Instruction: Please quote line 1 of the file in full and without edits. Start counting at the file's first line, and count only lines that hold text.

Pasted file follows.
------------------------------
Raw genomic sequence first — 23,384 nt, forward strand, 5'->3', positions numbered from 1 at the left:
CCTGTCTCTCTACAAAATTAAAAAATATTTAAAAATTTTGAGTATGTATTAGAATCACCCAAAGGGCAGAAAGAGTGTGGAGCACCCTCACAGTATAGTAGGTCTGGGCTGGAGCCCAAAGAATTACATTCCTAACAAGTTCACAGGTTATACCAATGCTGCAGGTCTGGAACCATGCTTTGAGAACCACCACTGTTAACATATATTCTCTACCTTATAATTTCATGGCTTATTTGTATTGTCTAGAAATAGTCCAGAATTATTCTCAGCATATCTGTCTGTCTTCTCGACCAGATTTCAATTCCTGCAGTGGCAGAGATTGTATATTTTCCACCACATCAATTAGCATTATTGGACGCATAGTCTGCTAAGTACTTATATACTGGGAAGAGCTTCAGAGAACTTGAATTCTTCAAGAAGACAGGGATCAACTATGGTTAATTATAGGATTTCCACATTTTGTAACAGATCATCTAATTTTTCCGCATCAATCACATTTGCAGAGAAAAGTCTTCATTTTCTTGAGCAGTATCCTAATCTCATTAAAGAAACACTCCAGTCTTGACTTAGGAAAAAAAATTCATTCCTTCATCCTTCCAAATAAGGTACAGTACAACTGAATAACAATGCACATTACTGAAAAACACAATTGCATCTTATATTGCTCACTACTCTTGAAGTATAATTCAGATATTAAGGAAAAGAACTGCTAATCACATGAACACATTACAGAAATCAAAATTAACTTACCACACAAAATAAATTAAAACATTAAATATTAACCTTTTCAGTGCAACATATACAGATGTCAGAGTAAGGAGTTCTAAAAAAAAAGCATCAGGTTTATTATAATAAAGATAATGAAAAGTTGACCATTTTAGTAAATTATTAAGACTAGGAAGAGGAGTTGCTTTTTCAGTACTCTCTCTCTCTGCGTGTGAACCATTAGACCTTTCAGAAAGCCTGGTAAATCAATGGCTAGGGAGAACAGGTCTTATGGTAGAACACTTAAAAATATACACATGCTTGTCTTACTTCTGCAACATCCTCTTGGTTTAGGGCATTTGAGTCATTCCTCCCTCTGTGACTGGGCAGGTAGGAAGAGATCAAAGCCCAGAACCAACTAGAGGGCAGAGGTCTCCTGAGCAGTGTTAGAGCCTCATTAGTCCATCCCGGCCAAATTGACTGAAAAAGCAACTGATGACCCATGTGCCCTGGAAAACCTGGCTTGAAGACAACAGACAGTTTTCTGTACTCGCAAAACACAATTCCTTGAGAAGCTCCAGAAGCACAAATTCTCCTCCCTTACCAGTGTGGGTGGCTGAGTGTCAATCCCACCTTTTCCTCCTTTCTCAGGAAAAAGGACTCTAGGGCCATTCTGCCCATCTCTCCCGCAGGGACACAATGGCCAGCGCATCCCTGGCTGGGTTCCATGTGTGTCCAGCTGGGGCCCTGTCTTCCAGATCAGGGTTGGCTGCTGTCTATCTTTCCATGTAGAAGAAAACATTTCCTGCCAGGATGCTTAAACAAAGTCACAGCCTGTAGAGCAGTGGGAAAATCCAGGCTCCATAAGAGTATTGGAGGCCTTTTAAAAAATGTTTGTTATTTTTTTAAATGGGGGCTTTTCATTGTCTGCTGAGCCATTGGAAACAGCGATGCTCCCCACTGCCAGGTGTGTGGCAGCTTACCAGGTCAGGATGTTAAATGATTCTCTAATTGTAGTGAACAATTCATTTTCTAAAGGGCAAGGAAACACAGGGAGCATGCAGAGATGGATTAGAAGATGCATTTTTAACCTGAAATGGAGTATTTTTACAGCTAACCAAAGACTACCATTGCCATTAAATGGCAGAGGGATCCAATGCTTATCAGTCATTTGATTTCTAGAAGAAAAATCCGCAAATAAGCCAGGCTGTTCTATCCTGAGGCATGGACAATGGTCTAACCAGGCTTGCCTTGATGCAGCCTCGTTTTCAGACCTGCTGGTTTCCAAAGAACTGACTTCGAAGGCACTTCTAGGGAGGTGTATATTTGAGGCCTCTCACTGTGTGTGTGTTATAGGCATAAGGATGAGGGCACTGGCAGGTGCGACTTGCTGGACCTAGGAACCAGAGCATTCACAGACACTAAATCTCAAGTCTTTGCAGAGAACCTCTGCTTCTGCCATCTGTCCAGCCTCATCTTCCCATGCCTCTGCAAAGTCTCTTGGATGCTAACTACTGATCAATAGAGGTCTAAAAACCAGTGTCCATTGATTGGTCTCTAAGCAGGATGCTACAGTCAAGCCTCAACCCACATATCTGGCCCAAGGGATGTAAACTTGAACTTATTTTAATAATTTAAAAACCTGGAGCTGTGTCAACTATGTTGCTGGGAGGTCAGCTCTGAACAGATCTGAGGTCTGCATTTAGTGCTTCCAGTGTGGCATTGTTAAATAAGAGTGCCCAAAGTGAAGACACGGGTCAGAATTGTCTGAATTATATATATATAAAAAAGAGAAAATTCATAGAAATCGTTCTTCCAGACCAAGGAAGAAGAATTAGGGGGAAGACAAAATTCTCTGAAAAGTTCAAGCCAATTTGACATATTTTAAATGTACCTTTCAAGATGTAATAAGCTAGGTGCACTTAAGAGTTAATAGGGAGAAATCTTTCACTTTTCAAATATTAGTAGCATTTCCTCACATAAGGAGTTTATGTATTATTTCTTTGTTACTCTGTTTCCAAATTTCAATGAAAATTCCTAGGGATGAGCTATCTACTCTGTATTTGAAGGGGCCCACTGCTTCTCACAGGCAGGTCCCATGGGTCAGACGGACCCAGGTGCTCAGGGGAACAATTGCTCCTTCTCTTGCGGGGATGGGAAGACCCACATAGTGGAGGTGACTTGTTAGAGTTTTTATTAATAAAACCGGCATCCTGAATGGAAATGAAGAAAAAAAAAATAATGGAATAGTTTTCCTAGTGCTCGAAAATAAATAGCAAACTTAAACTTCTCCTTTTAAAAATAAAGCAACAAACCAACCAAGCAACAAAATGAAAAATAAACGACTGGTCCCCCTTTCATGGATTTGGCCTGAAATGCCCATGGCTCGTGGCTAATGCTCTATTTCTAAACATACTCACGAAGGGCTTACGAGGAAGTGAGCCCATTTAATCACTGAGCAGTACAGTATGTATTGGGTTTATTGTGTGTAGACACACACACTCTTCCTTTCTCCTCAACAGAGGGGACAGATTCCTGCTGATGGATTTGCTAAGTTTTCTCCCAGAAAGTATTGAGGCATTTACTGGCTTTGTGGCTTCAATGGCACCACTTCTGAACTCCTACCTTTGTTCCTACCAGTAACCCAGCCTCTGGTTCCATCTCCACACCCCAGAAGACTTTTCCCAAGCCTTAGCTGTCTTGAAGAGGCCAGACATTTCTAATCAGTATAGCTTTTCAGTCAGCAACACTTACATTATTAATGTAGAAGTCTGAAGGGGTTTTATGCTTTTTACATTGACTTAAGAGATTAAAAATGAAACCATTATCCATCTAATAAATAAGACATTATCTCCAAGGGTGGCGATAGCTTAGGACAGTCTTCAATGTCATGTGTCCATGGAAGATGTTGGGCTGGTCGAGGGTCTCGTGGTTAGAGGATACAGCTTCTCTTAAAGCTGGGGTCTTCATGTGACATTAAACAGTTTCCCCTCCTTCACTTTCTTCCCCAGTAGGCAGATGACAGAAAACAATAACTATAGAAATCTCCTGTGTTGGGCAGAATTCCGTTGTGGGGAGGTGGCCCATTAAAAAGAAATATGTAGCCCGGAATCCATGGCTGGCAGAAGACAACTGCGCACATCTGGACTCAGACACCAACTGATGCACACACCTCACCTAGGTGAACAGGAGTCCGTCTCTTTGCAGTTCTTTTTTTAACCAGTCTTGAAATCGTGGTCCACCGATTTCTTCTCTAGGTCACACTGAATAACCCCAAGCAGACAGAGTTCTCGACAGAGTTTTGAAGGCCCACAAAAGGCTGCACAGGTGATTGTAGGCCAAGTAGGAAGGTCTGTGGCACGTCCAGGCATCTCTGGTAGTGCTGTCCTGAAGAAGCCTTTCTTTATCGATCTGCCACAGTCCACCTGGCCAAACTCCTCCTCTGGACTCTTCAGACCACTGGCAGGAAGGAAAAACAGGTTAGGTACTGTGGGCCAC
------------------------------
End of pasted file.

Raw genomic sequence first — 23,384 nt, forward strand, 5'->3', positions numbered from 1 at the left: